By Marybeth Bock

It’s probably not a surprise to any teen that JUUL brand e-cigarettes are currently the most popular type being used by high school and college students in Arizona, and across the entire country.

Why are JUULs the best-selling brand on the market? Three reasons: their small size that’s easily hidden in the palm of a hand, their flash-drive design that’s conveniently plugged into any USB port, and their yummy-sounding flavors, such as mango, mint, and crème brulee.

Despite offering flavors such as these, which appeal to so many teens, the company that sells them, JUUL Labs, claims that they are not marketing to teenagers, and they are a“consumer product company dedicated to eliminating cigarettes by offering existing adult smokers a true alternative to combustible cigarettes.”

While this may have been the company’s initial business model, they are now profiting greatly from teens’ usage, and because of pressure from health professionals, they have begun a campaign to raise awareness among teens and parents surrounding the risks of using JUULs.

So, what exactly are the risks? Many teens falsely think e-cigarettes are pretty harmless, since they just contain some liquid that gets vaporized, with a little nicotine and flavoring thrown in.

Nicotine is a stimulant that comes from the tobacco plant. While JUULs don’t have any tobacco or tar in them like traditional cigarettes do, they do have a very concentrated amount of nicotine. A single liquid JUUL pod has the equivalent nicotine of twenty cigarettes – an entire pack’s worth. Any stimulant will momentarily raise your blood pressure and heart rate, but more importantly, they will trigger a release of chemicals in your brain that makes you feel good.

Your brain will quickly want more, so therefore your body will start to crave more nicotine and will cause you to feel uneasy if you don’t get more. This is how you can quickly become addicted to the nicotine.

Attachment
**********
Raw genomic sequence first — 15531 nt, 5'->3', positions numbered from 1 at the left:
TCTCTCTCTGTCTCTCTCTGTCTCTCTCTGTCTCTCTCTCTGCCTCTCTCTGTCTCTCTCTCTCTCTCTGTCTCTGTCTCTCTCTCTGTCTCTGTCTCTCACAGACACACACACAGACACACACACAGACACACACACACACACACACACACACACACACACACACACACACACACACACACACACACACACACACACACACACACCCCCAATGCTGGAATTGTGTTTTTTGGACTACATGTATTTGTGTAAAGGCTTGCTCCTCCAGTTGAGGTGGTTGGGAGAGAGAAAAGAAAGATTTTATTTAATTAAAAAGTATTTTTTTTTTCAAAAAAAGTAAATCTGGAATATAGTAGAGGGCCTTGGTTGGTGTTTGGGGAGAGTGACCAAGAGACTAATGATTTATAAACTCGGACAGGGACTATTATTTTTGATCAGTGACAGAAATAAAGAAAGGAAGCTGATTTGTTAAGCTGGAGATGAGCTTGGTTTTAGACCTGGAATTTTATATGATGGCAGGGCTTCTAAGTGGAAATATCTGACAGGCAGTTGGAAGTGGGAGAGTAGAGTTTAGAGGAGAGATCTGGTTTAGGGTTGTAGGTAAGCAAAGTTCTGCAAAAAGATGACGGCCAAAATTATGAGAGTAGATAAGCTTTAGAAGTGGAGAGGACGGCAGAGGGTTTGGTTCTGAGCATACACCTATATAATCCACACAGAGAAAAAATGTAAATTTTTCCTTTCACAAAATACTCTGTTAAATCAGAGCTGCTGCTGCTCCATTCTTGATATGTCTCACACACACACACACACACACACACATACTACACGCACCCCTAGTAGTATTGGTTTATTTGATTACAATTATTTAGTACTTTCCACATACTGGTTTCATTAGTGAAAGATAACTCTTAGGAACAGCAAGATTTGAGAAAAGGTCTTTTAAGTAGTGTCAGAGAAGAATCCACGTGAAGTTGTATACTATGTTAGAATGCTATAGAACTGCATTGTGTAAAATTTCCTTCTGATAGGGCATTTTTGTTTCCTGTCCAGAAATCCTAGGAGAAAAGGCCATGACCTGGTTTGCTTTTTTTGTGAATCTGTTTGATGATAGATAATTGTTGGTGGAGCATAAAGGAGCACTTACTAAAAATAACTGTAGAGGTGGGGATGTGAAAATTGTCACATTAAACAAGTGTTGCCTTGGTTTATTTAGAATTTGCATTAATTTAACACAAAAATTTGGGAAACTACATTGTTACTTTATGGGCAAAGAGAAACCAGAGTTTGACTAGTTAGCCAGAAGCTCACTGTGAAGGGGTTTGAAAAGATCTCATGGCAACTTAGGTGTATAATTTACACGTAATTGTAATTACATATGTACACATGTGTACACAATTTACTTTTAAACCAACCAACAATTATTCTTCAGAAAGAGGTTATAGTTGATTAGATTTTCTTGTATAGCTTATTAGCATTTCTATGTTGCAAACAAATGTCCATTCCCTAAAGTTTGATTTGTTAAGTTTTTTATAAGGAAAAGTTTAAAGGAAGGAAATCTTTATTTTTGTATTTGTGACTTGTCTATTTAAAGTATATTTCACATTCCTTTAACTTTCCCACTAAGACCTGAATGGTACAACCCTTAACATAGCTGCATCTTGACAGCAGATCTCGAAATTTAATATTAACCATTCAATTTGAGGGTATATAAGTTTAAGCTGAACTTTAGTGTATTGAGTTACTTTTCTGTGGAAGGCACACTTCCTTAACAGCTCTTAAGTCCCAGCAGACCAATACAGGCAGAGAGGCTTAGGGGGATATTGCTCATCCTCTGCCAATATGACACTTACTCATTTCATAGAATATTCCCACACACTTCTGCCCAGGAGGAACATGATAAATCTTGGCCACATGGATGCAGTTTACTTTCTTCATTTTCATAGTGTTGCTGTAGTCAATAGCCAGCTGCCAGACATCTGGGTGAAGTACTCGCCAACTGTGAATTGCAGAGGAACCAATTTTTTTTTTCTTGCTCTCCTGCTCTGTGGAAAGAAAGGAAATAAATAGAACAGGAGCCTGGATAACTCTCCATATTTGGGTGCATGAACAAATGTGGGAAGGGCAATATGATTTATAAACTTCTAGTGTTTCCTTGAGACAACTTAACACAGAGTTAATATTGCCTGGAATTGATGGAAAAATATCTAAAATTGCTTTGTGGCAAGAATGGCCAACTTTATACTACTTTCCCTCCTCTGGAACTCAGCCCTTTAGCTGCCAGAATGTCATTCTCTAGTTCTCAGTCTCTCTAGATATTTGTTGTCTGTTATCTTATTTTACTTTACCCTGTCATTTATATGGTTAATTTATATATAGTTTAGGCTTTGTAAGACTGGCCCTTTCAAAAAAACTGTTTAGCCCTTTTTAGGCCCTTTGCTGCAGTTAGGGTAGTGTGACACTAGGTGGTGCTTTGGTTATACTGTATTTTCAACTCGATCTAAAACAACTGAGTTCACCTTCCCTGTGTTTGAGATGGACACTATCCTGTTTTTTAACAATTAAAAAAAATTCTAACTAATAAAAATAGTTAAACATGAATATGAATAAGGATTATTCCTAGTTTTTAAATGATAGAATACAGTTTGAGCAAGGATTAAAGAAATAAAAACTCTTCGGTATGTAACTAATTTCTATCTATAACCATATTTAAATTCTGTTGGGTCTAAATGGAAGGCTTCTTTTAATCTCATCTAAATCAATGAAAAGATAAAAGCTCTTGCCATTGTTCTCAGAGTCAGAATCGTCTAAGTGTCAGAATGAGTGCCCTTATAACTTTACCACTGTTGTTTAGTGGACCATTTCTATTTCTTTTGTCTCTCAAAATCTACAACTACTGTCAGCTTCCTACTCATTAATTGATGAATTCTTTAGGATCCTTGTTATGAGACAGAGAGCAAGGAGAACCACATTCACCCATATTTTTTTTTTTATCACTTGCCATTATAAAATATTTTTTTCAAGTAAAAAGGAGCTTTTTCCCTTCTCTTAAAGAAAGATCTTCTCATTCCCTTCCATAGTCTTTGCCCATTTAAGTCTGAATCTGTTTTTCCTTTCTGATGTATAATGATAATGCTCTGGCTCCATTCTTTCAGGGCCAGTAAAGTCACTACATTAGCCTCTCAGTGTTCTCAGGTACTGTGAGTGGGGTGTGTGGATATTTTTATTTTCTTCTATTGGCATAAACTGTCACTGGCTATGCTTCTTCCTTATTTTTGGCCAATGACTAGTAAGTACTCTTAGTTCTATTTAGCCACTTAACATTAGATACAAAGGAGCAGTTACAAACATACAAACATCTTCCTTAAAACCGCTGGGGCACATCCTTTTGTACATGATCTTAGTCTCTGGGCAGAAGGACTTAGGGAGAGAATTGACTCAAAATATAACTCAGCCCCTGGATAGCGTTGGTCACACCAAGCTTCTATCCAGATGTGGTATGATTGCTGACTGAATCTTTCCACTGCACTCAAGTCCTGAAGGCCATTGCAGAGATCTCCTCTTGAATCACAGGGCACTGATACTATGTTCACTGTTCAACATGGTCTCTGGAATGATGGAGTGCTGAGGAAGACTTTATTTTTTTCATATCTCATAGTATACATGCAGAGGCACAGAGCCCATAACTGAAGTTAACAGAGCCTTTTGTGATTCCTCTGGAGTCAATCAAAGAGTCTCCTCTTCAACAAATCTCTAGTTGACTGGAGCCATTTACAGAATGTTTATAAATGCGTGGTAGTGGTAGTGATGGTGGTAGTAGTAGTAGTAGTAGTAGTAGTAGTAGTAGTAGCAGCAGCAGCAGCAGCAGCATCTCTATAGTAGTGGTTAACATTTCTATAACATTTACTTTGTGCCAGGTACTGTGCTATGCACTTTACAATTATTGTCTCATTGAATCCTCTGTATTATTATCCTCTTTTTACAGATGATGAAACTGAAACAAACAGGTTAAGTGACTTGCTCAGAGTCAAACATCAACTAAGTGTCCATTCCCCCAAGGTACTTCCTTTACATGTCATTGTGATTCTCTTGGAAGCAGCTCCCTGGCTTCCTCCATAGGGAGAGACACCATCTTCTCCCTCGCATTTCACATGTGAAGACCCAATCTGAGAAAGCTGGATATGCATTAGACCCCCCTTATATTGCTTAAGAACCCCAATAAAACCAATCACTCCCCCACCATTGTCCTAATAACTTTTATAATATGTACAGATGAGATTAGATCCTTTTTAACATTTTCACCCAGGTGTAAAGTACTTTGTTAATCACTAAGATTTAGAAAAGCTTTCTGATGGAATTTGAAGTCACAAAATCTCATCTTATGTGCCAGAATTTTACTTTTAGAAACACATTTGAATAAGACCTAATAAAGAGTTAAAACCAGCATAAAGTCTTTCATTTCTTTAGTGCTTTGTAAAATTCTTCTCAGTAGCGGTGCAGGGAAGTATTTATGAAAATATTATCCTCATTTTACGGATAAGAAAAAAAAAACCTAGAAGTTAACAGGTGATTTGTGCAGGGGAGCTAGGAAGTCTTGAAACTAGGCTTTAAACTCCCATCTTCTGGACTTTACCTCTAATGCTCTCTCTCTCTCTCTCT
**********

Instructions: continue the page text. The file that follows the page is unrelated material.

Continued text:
There are other risks as well. A recent study published in the medical journal Pediatricsestablished that teens who used e-cigarettes had evidence of at least five cancer-causing chemicals in their saliva and urine. Even JUUL’s own website contains these warnings:

WARNING: This product contains nicotine. Nicotine is an addictive chemical.

CALIFORNIA PROPOSITION 65 WARNING: This product contains chemicals known to the state of California to cause cancer and birth defects or other reproductive harm.

New research this year from the National Academies of Science, Engineering and Medicine also points out that, “There is substantial evidence that e-cigarette use by youth and young adults increases their risk of ever using conventional cigarettes.”  That’s definitely a road you don’t want to start down.

The biggest unknown about JUUL use is that the long-term health effects are unclear. The product just hasn’t been on the market long enough for there to be sufficient research and guidelines for safe usage. So far, the only positive thing one can say about JUULing is that it isn’t as horrible as smoking regular cigarettes- and that’s not saying a lot.

It’s easy to get caught up in all the social media hype that tries to hook girls on the “JUUL lifestyle” with pretty pictures and promises of relaxation, freedom and sex appeal.

There’s nothing at all sexy or relaxing about chemical addiction and unknown health problems. You can be smarter than the marketing.